The wines of Soave have never been better. However, in spite of Soave’s recent meteoric rise in quality and availability, only a few dozen growers estate-bottle Soave. This comes as a shock to consumers and critics, alike, especially when one considers that Soave is the largest white wine-producing DOC in Italy. Most Soave growers still provide grapes or bulk juice to be blended into any number of pleasant but innocuous brands of Soave that a few large commercial ventures, whose only current claim to fame is that they have become household names, churn out by the truckload. For many years Gaetano Tamellini was one of those nameless, faceless suppliers, whose superlative Garganega and Trebbiano grapes were sold to the massive Soave Cooperative to be ground down into the lowest common denominator, despite the consistent, superlative quality of fruit from his prime hillside sites. Today, Tamellini can claim to be one of Soave’s premier estates as its wines constitute the DOC’s finest production.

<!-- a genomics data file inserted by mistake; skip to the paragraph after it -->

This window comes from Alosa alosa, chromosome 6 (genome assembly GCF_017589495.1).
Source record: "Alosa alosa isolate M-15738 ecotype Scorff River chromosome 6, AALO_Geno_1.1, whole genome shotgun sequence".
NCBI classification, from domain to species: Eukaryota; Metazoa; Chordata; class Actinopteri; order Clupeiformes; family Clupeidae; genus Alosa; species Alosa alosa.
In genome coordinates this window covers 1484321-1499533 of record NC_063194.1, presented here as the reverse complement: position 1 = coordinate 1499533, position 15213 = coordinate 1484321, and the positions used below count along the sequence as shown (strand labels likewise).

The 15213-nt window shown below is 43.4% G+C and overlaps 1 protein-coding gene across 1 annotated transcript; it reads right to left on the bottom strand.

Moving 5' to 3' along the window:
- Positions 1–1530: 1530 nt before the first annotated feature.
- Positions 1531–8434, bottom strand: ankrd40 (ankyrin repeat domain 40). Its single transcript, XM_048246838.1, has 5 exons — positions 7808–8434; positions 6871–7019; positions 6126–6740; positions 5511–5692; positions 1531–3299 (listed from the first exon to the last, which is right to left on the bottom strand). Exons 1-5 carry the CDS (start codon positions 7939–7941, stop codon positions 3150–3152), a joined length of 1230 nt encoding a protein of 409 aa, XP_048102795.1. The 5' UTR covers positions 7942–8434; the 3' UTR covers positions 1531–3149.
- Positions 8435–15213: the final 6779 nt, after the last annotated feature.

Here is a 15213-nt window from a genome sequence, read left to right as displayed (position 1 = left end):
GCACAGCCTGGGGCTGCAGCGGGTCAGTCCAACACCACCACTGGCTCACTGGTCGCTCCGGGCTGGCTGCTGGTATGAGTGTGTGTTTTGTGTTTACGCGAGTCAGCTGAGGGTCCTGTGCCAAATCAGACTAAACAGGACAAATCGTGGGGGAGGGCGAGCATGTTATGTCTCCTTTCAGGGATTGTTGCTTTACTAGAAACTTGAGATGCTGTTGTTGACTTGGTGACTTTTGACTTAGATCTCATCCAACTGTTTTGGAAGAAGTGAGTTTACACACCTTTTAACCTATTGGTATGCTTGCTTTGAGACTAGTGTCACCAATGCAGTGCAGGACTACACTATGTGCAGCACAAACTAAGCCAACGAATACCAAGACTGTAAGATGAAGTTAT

With the assistance of Paolo Caciorgna, one of Italy’s most accomplished white wine makers, Gaetano and his brother Pio Francesco took a leap of faith in 1998 and began estate bottling their Soave, including two exquisite single vineyard offerings, Anguane and Le Bine. Each of these ancient vineyard sites expresses the blithe, elegant spirit of true Soave in its own unique way. Tamellini Soaves are the kinds of white wines that originally made Soave famous years ago, when writers and cognoscenti alike sang the praises of the Veneto’s most enjoyable white wine. Until recently, the Tamellini brothers would fashion at least three distinct Soave wines: Anguane, Le Bine, and the zone’s most pleasurable Soave DOC. However, Anguane is a very old vineyard that now requires replanting, so with the exception of a miniscule amount of Le Bine, all of the estate’s finest grapes presently go into Tamellini’s Soave DOC, putting it into a class by itself. Tamellini’s Soave DOC demonstrates such expressive flavors, purity and precision that it has affectionately been dubbed “the Pouilly-Fuissé of Soave."